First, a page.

On Thursday morning I wrote about the mess that erupted over CNN’s Florida town hall following the school shooting there and the claims by one of the students, Colton Haab, that CNN had “scripted” the questions and wouldn’t allow him to say what he wanted. At the time, I observed that we had something of a he said/she said situation going on between a CNN producer and Haab’s family. It was my conclusion (or at least hope) that this would probably come down to a simple case of miscommunication which could be straightened out in due course.
Just goes to show how wrong you can be.
Colton’s father stuck to his guns, claiming on Fox News that CNN definitely wanted to script his son’s question. For their part, the network continued to insist that they had used material Colton submitted but had asked him to limit his participation to one question (like the rest of the people scheduled to speak) for time considerations. The Haab family produced an email from CNN producer Carrie Stevenson which seemed to support their claims. But as the Hill reported yesterday, CNN turned around and released the same email. The two did not match in one critical way.
The Haabs’ also appeared to provide doctored emails to media outlets to back up the claim that CNN scripted the questions, Business Insider reported. CNN’s version of the email showed that the producer wrote she wanted the student to stick to a question “that he submitted,” but that phrase was omitted in the version released by the family.
“The family of a Parkland shooting survivor appears to have provided doctored emails to Fox and HuffPost in an attempt to support their claim that CNN “scripted” its Wednesday town hall.”
— Eliza Relman (@eliza_relman)
“It is unfortunate that an effort to discredit CNN and the town hall with doctored emails has taken any attention away from the purpose of the event,” a CNN spokesman said, according to Business Insider.
“However, when presented with doctored email exchanges, we felt the need to set the record straight.”
You can see the two versions of the email in this tweet.
So that one line has been changed. In CNN’s version, it reads, “This is what Colton and I discussed on the phone that he submitted. He needs to stick to this.”
But the one provided by Glenn Haab reads, “This is what Colton and I discussed on the phone. He needs to stick to this.”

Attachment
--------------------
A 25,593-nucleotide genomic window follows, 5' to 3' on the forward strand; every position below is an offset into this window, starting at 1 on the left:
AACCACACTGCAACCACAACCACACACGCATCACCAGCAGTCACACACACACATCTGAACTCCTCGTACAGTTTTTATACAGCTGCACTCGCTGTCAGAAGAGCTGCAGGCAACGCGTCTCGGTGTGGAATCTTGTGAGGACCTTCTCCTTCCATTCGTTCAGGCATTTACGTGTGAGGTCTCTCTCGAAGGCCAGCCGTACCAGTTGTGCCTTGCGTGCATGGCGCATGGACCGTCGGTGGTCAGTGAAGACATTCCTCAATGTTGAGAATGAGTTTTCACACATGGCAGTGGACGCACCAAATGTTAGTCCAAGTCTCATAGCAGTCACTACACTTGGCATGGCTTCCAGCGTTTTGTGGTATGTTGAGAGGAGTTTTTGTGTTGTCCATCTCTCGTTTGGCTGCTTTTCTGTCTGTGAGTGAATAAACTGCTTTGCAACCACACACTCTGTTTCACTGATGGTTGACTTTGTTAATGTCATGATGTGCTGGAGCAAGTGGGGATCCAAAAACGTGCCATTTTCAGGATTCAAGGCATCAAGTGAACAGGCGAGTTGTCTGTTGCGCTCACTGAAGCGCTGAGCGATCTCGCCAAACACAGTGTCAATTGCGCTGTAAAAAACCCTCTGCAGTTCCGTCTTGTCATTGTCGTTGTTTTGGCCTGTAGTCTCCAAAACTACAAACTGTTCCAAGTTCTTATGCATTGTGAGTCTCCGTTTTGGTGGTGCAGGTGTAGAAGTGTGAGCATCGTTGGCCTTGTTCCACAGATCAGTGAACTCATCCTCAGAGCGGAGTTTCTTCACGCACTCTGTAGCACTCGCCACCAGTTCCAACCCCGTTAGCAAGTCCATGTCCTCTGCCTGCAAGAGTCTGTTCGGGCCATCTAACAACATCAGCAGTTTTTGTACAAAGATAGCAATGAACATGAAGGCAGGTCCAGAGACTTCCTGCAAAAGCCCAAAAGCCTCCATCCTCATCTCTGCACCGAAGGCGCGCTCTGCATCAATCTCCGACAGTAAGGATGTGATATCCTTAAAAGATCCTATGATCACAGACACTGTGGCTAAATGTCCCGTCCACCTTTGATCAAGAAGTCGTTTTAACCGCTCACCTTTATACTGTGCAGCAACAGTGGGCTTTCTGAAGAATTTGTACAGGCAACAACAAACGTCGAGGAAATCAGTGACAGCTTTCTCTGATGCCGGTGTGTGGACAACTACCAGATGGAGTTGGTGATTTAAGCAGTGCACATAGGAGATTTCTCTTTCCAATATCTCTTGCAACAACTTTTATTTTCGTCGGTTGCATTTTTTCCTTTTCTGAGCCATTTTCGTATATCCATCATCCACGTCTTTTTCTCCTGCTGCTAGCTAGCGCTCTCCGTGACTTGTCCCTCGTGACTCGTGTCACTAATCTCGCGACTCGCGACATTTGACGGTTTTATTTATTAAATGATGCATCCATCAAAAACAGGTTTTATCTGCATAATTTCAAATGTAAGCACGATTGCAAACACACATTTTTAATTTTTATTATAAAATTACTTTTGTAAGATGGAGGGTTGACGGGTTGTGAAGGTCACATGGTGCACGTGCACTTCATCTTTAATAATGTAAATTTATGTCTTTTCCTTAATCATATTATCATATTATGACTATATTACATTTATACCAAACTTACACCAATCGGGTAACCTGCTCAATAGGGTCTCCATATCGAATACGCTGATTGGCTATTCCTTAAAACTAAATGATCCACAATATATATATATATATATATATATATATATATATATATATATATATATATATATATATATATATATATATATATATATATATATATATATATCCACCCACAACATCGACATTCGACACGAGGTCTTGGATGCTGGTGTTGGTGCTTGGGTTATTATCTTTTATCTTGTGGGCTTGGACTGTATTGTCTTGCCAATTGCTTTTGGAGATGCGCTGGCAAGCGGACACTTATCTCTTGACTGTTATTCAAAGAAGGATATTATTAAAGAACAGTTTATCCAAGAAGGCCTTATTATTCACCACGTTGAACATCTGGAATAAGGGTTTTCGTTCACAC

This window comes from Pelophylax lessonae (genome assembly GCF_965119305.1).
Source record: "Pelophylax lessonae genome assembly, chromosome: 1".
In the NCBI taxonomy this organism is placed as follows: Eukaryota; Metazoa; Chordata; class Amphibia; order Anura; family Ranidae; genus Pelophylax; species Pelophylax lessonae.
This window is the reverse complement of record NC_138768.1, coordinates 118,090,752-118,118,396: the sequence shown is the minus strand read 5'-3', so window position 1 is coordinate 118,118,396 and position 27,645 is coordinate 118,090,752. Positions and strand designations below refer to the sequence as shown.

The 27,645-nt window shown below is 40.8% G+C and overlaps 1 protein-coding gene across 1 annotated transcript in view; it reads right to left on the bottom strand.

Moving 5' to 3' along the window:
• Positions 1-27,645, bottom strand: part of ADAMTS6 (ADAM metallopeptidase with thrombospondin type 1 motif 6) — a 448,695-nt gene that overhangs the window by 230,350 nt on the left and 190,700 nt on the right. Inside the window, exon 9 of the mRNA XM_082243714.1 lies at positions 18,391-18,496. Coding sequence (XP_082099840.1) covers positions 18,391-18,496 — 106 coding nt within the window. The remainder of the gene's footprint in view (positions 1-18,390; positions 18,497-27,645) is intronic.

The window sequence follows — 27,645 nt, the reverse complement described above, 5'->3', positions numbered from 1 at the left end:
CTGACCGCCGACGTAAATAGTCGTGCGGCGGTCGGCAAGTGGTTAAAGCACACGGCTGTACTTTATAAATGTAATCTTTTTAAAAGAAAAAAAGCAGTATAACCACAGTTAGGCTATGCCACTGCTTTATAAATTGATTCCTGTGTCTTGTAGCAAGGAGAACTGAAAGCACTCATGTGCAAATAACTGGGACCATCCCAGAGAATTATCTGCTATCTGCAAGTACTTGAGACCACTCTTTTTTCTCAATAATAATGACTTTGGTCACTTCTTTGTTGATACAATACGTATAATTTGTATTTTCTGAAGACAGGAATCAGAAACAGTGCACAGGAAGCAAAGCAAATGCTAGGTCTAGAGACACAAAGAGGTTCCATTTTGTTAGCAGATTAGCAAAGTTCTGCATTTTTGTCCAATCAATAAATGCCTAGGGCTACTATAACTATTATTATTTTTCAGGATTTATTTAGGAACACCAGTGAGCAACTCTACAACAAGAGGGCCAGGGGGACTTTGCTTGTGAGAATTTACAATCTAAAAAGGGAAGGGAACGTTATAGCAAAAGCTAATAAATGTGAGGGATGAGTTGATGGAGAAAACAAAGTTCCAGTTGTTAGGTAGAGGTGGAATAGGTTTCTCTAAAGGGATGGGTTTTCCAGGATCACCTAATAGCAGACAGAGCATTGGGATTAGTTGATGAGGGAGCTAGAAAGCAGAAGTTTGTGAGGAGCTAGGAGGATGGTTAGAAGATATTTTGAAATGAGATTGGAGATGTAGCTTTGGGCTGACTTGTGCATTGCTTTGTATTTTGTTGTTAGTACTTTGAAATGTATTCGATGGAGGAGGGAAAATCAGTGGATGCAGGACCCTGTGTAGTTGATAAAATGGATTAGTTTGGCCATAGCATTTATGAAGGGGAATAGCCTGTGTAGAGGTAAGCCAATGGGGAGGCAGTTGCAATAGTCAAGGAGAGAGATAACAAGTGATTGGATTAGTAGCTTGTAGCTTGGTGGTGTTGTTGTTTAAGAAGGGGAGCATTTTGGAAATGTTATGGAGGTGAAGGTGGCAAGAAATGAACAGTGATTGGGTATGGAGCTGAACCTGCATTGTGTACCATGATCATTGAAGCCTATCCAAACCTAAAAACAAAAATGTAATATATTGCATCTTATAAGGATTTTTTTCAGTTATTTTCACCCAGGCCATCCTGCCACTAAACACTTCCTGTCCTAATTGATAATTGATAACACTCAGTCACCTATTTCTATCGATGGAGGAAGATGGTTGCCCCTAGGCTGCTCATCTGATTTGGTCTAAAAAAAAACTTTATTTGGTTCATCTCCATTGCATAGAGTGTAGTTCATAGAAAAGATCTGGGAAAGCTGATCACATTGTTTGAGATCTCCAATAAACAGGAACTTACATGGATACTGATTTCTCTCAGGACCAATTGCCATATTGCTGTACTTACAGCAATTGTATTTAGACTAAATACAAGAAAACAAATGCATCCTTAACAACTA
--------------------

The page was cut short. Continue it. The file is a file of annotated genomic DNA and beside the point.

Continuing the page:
As you can see, the phrase “that he submitted” is missing from the version that the Haabs provided to Huffington Post and Fox News. It was sent in an MS Word document and according to Business Insider, the metadata for the file indicates that it was last edited by Glenn Haab. That doesn’t definitively prove anything, of course. He likely copy pasted his email into the document to send it to them so as the author he would show up as the last one to edit it. Or it might have been his son or someone else in the family just using his laptop. Questions about those details have not yet been answered by the Haab family as far as I can tell.
So somebody doctored the email and the change, while minor, completely alters the narrative under discussion. Who do we believe? At first glance, you might be tempted to think that the key phrase looks a bit out of place. Tacking “that he submitted” on the end of that sentence is awkward writing at best. You’d think a professional writer would have crafted something more along the lines of, “This is way too long. Here’s what Colton submitted that he and I discussed on the phone. He needs to stick to this.” So did CNN add that one phrase to bolster their case?
Sorry, but that just seems like a bridge too far. Producers are not necessarily professional writers and perhaps she was just dashing off notes in a hurry. The point is that the original email exists somewhere on the servers of both CNN and the Haab family’s provider. Would the network really risk something this ham-handed just to cover up a story like this if it could later be revealed as being bogus? Possible, but as I said, it’s a stretch. And why would Glenn Haab send the full email in a Word document if he was emailing it to Fox and HuffPo?
Sadly, the alternative is to think that the Haabs are bending the truth just to try to discredit CNN. Going after one of the survivors of the shooting is distasteful enough, though I suppose it’s possible that the father might have done it rather than the son. The whole thing stinks at this point and leaves even more questions surrounding a subject which is already ripping open fresh wounds around the country.